Look 32 from Viktor&Rolfs 2003-04 One Woman Show, the labels ode to Tilda Swintons consciously genderless style
Viktor&Rolf A/W 2003, One Woman Show, Look 32/Courtesy of Museum of Fine Arts, Boston
Gender Bending Fashion at the Museum of Fine Arts (MFA), Boston sets out to emphasise that well before Generation Z mainstreamed gender disruption, there was already an extensive history of designers, celebrities and social activists consciously embracing gender fluidity through provocative and often sumptuous sartorial choices.
Just inside, viewers are given a definition of gender-bending and wall texts offering a crash course on relevant terms such as agender, gender queer and transsexual. The shows curator, Michelle Tolini Finamore, clearly intends for these scholarly frameworks to add weight to the fun that lies beyond when, stepping into a long rectangular gallery, you feel as though you are both at and in an elite haute couture show, sashaying down the runway to anthems like Lady Gagas “Born This Way”.
Jet black walls provide backdrops for skinny mannequins posing on podiums backlit in triangles of neon light and plexiglass. The exhibition design succeeds in making the show immersive but also risks trivializing its content, which thoroughly examines how controversial clothing choices (such as 20th-century women daring to “cross dress” in pants and breaking the law at times to do so), have played out amid shifts in how Western society regards gender and sexuality, patriarchy and power.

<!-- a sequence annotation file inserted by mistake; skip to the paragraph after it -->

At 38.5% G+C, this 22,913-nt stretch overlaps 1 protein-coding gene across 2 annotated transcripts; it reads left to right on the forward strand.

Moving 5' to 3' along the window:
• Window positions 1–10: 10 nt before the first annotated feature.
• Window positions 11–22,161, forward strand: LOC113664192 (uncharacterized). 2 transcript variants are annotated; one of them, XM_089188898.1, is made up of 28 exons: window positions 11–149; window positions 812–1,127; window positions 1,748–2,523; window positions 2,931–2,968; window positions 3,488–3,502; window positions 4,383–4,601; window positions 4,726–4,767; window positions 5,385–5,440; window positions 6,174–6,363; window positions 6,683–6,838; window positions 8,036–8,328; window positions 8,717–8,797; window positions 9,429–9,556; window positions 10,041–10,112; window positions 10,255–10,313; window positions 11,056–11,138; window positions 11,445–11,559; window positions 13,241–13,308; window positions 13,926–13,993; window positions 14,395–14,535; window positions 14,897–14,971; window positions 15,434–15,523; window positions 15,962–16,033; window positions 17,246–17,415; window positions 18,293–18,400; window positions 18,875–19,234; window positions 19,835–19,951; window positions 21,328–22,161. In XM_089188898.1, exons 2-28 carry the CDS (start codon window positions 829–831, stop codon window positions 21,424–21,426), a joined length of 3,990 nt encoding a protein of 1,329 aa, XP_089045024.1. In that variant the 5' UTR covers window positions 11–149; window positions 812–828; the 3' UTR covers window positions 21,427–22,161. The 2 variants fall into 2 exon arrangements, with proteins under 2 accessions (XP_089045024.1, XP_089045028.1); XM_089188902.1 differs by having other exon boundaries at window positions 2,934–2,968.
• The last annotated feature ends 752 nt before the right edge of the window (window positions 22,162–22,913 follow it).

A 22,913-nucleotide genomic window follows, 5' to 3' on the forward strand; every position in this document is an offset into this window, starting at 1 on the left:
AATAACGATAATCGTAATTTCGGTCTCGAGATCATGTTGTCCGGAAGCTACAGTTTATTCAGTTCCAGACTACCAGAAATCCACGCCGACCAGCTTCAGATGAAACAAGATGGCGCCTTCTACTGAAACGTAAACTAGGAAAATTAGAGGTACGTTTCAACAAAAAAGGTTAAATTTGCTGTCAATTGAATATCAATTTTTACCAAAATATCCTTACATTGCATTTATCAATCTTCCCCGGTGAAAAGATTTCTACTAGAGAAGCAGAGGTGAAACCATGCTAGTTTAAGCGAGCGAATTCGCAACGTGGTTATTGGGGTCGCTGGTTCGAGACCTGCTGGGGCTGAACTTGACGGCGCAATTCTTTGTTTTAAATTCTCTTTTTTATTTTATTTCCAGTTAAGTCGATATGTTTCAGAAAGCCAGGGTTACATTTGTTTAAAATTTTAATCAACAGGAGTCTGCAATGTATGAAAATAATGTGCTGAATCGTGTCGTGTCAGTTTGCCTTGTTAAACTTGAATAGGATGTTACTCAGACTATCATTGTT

First there is a shrine to Tilda Swinton, highlighting her non-conforming role in Orlando, the 1992 film loosely based on Virginia Woolfs classic. We observe Look 32 from Viktor&Rolfs 2003-04 One Woman Show, the labels ode to Swintons consciously genderless style. The jacket lapel falls off the mannequins shoulders, opening to a ruffled fan of eight unbuttoned oxford shirts. This toys with the idea of business wear serving as a kind of armour to convey a mans reign over the boardroom table or the modern battlefield. Yet with the narrow waist and tapered trousers, the look is both male and female, corseted and frivolous.
What follows is a tour de force of Western pop cultures great moments of binary disruption and nonconformity. Museumgoers take in the tuxedo and top hat designed by the Hollywood darling Travis Banton and worn by Marlene Dietrich for the scene in Morocco (1930) in which the siren controversially kissed another woman onscreen, and the brocaded pink dress from the Spanish designer Alejandro Gómez Palomos 2017 collection that turned heads when it was worn by a male model in heels and makeup. There is David Bowies iconic Ziggy Stardust suit by Freddie Burretti, and a spectacular floral aqua Gucci suit on loan from Vogues Hamish Bowles.
Mr. Bowles and designers with pieces in the show attended a swanky VIP opening, upping the coolness factor of the exhibition and of the museum in general, which uses shows like this one to reshape itself aRead More – Source